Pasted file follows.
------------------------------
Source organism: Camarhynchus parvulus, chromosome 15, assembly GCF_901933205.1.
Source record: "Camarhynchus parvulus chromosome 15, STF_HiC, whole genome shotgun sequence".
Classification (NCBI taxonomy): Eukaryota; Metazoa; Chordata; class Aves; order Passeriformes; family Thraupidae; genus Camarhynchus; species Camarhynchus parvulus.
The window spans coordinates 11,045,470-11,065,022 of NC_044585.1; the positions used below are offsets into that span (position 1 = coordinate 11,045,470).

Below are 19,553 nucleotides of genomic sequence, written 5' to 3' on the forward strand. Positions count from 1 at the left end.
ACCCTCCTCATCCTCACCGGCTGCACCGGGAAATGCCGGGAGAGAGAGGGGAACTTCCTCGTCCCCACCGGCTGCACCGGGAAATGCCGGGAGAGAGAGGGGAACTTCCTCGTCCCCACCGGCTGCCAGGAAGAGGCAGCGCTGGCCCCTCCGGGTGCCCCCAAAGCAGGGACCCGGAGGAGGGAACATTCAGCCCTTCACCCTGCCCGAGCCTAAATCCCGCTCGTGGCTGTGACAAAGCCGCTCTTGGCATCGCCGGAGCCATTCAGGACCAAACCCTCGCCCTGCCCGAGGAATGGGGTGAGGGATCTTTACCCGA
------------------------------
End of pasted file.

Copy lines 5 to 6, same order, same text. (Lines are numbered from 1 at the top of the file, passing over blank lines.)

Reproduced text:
Below are 19,553 nucleotides of genomic sequence, written 5' to 3' on the forward strand. Positions count from 1 at the left end.
ACCCTCCTCATCCTCACCGGCTGCACCGGGAAATGCCGGGAGAGAGAGGGGAACTTCCTCGTCCCCACCGGCTGCACCGGGAAATGCCGGGAGAGAGAGGGGAACTTCCTCGTCCCCACCGGCTGCCAGGAAGAGGCAGCGCTGGCCCCTCCGGGTGCCCCCAAAGCAGGGACCCGGAGGAGGGAACATTCAGCCCTTCACCCTGCCCGAGCCTAAATCCCGCTCGTGGCTGTGACAAAGCCGCTCTTGGCATCGCCGGAGCCATTCAGGACCAAACCCTCGCCCTGCCCGAGGAATGGGGTGAGGGATCTTTACCCGA